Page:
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My Favorite River

On a writing/rafting workshop on the Snake River organized by Fishtrap in September 2019. Photograph by Kendrick Molholt. I'm the one with my mouth open, screaming into the waves. Craig Childs (bearded, looking calm) assigned us writing suggestions: Tell your own story of a river. Is there such a thing as magic? Out of his journey came many stories, including a magic river story, a story of a talking dog, and a story of my first pet. The magic river story, "My Favorite Rivers," was published in "Unpacking a River: Writings and Photographs from the Snake River," 2019 Fishtrap Outpost in Hells Canyon.
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Favorite books

I sat down recently to think about what books still remain my favorites over a lifetime, and why. 


Jane Eyre: plucky, independent heroine who refuses to compromise her values in the face of overwhelming odds. Religion plays a stronger role than I would like, but at least Bronte makes a case for genuine vs. fake belief.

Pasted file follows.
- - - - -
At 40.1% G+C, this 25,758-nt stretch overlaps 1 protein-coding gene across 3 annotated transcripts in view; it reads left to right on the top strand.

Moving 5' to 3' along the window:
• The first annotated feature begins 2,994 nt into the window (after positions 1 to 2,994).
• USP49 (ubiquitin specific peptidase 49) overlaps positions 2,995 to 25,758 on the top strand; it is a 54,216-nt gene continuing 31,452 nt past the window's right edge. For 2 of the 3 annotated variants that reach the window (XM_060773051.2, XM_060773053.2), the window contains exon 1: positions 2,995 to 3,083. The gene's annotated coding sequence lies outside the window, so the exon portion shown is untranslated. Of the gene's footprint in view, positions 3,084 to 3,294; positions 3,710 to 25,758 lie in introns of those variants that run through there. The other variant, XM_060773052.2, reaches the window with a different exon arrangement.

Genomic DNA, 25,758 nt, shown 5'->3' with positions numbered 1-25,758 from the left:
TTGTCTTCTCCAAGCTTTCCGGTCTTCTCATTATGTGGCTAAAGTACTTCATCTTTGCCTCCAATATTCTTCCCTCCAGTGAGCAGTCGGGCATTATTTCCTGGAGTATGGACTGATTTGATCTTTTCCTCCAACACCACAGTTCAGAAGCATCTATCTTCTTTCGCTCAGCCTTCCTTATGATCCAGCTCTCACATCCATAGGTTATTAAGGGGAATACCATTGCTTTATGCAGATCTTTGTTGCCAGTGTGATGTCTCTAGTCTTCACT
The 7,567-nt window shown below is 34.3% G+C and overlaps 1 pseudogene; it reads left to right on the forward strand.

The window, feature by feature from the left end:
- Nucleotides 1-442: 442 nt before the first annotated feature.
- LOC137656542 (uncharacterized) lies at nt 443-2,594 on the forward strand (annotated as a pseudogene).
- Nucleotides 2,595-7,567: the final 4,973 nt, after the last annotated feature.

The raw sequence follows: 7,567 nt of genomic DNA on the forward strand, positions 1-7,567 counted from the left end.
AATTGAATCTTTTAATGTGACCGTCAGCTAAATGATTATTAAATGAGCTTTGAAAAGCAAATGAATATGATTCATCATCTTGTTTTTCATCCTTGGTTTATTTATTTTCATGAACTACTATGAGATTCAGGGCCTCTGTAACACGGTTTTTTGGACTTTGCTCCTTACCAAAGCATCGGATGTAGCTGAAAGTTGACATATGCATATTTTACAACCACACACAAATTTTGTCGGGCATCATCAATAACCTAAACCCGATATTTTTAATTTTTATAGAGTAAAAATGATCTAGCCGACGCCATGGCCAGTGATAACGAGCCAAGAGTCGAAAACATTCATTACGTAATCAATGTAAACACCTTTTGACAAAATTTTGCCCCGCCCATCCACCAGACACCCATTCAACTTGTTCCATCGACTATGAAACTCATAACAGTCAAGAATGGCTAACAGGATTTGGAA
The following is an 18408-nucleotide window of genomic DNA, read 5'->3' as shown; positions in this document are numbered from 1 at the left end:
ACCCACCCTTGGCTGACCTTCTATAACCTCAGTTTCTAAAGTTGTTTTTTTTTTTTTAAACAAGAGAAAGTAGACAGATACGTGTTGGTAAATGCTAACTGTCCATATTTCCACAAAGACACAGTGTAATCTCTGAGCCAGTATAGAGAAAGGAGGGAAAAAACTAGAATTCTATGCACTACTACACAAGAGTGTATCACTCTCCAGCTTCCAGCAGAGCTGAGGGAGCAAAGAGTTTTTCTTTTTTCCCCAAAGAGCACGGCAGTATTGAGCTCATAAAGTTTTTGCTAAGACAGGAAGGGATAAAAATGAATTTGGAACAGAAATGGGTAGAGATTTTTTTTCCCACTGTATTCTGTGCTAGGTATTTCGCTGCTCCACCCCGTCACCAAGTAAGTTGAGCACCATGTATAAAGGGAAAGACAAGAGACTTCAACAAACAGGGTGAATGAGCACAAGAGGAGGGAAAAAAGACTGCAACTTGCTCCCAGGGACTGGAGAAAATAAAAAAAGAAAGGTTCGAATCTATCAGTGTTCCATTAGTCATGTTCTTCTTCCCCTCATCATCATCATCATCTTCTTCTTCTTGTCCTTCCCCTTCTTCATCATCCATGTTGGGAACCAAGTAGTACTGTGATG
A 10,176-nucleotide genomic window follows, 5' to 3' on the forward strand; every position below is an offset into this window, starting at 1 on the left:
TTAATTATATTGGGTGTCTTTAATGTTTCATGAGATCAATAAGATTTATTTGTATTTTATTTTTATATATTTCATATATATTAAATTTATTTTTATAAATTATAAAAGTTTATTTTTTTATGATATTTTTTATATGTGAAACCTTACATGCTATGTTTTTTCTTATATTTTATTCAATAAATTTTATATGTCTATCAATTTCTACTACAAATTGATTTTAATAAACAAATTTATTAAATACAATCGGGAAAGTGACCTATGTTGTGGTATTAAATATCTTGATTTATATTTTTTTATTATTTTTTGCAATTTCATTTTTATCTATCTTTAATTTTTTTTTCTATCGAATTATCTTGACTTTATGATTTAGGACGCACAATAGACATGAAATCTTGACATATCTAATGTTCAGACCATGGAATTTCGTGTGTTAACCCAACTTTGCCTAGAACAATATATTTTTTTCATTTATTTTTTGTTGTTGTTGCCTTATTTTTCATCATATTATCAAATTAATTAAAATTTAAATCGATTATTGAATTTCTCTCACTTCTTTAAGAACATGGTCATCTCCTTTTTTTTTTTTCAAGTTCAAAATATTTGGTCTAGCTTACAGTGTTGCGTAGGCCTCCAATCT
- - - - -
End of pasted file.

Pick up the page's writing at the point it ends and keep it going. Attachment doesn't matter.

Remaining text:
Pride and Prejudice: plucky, independent heroine etc. minus the religion.


Precious Bane: This heroine is less plucky, bends herself to her brother's will, has been sidelined by a hare lip; nevertheless finds love, more because of the insightful weaver who sees her true character rather than something she does. Prue is faithful, self-sacrificing, empathetic. Bonus points for the language.


To Kill a Mockingbird: Hard to separate Atticus Finch from Gregory Peck. (No wonder "Lawrence of Arabia" lost at the Oscars that year.)


Cold Comfort Farm: another plucky, independent heroine hemmed in by financial circumstances who takes charge of a dysfunctional family and sorts them all out. I like the over-the-top riff on Thomas Hardy. Bonus points for the delightful characters (Great Aunt Ada Doom, the depressed Judith, her sexy son Seth, the elvish Elfine, the devilish sukebind) that humanize the parody. I like the fact that at all times Flora Poste knows exactly what she's doing. There's a rational, clever mind at work with not an iota of religious underpinnings.


Dorothy Dunnett's Lymon Series: a clever adventurer whose character as a quixotic anti-hero who turns out to be deeply self-sacrificing and heroic is the anchor to this historic saga. Bonus points for the absence of historical anachronisms. I love the surprises; and the roof-walking.